The USS Edson (DD-946) remained on the Navy list for three decades in the mid-to-late 20th century. She was named for Major General Merritt Austin Edson who served with the Marine Corps in World War I and World War II. Edson was commissioned as a Forrest Sherman class destroyer.
Edson was laid down at Bath, Maine by the Bath Iron Works Corporation in December 1956, launched in January 1958, and commissioned in April 1959 with Commander Thomas J. Moriarty in command. Carrying a crew of 324, Edson was 418 feet, six inches in length and armed with four 21-inch torpedo tubes, six 12.75-inch anti-submarine torpedo tubes, four three-inch rapid fire guns, and two anti-submarine mortars. The destroyer was driven by geared turbines supporting a cruising speed of 33 knots and a range of 4,500 nautical miles at 20 knots.
Edson sailed to various Caribbean ports during her shakedown training and, in February 1959, delivered supplies at Callao, Peru for the United States Embassy in Lima. In March, Edson arrived at Long Beach, California and was based there while conducting exercises along the west coast. Edson was deployed to the Far East in January 1960, where she was assigned to patrols in the Taiwan Straits and operations off Okinawa. The destroyer also participated in various fleet exercises off Japan.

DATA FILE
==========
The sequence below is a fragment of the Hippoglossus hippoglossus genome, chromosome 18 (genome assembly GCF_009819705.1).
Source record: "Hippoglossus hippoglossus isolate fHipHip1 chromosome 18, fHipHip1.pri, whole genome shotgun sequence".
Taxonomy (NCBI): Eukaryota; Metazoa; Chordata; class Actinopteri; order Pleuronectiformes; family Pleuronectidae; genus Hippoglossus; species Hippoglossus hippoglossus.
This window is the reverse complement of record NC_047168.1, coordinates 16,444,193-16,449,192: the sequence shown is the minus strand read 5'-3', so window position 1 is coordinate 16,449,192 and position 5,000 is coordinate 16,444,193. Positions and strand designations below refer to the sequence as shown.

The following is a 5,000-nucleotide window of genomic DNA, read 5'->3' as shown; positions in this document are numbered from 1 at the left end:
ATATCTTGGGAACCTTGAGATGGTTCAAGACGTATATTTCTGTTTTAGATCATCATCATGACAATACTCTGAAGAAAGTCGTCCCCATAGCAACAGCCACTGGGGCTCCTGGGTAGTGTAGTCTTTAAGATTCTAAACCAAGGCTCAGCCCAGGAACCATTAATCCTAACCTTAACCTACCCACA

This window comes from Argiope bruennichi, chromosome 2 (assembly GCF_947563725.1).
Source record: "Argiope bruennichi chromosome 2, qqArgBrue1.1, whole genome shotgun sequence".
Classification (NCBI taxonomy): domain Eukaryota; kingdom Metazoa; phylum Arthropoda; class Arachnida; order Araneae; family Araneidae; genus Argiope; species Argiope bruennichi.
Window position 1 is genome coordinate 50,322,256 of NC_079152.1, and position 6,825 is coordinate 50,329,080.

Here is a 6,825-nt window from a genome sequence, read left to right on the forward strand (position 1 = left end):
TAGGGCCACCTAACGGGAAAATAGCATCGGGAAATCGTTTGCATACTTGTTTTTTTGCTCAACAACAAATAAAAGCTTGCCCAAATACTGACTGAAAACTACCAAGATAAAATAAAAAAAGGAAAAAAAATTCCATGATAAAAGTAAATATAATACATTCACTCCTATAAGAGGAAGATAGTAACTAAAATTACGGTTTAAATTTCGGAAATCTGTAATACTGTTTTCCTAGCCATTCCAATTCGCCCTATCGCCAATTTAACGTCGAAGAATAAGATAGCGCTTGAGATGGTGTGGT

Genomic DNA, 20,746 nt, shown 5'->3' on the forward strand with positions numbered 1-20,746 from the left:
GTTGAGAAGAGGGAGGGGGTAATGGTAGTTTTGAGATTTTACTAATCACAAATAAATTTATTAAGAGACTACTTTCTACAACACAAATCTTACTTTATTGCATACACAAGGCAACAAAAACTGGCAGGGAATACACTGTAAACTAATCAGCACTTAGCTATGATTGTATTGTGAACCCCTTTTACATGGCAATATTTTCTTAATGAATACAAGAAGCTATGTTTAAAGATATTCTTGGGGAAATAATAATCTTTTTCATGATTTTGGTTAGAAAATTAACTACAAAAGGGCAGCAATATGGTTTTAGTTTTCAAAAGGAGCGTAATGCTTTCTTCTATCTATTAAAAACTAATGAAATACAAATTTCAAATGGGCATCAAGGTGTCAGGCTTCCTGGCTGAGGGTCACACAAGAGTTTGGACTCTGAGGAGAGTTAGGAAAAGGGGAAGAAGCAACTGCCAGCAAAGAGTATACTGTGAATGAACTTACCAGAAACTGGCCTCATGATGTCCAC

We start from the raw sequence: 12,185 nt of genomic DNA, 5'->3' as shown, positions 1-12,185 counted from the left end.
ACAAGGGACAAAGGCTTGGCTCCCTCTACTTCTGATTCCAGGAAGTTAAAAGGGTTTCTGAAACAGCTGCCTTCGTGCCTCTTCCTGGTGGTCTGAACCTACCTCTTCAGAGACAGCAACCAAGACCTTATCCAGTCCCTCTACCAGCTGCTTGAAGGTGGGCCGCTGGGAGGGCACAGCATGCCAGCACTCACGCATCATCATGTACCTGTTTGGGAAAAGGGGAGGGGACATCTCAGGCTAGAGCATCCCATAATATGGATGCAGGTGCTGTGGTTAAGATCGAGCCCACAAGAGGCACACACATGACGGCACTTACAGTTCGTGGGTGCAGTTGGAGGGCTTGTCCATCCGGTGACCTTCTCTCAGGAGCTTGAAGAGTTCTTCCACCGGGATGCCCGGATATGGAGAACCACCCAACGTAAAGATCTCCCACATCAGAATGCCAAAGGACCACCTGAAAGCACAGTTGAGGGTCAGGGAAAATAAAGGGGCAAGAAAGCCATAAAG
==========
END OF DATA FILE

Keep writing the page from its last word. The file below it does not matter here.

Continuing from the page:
Edson rescued three downed aviators from aircraft carrier Ranger off Okinawa in late April, and then returned to Long Beach at the end of May. The destroyer underwent an overhaul that was completed in late October, and then assumed training operations off San Diego. Edson was deployed once again to the western Pacific from August 1961 to January 1962, as well as from March to October 1964, when she served in the Gulf of Tonkin during the Vietnam War.
Edson returned to Vietnam from October 1965 to April 1966, as well as again in 1967, 1968, and in the early 1970s. Decommissioned in December 1988, Edson was struck from the Navy list in January 1989 and then transferred to the Intrepid Sea-Air-Space Museum in New York City. Edson was returned to the Navy in 2004 and remained at Philadelphia as of 2006.
Asbestos Risk on the USS Edson (DD-946)
Naval ships such as Edson used asbestos-containing materials (ACMs) as a material as insulation and fireproofing on their boilers and heavy equipment. The mineral was also added to pipe coverings and cements used on board. As asbestos was used in hundreds of applications, the toxic fibers could be found nearly everywhere on Edson. Veterans of this ship have a higher than normal chance to develop mesothelioma.
Inhalation of asbestos fibers is an established cause of a number of other serious or deadly diseases as well, such as asbestosis, lung cancer, pleural plaques, and pleural thickening. As asbestos exposure is a known cause of these conditions, there are usually legal options for sailors diagnosed with them. Compensation for asbestos injuries can help defray the high cost of treatment and provide financial security for a veteran’s family.Sources
Haze Gray & Underway. Dictionary of American Naval Fighting Ships. DD-946.
NavSource Naval History. USS Edson (DD-946).
USS Edson DD-946 Association. History of the USS Edson – DD-946.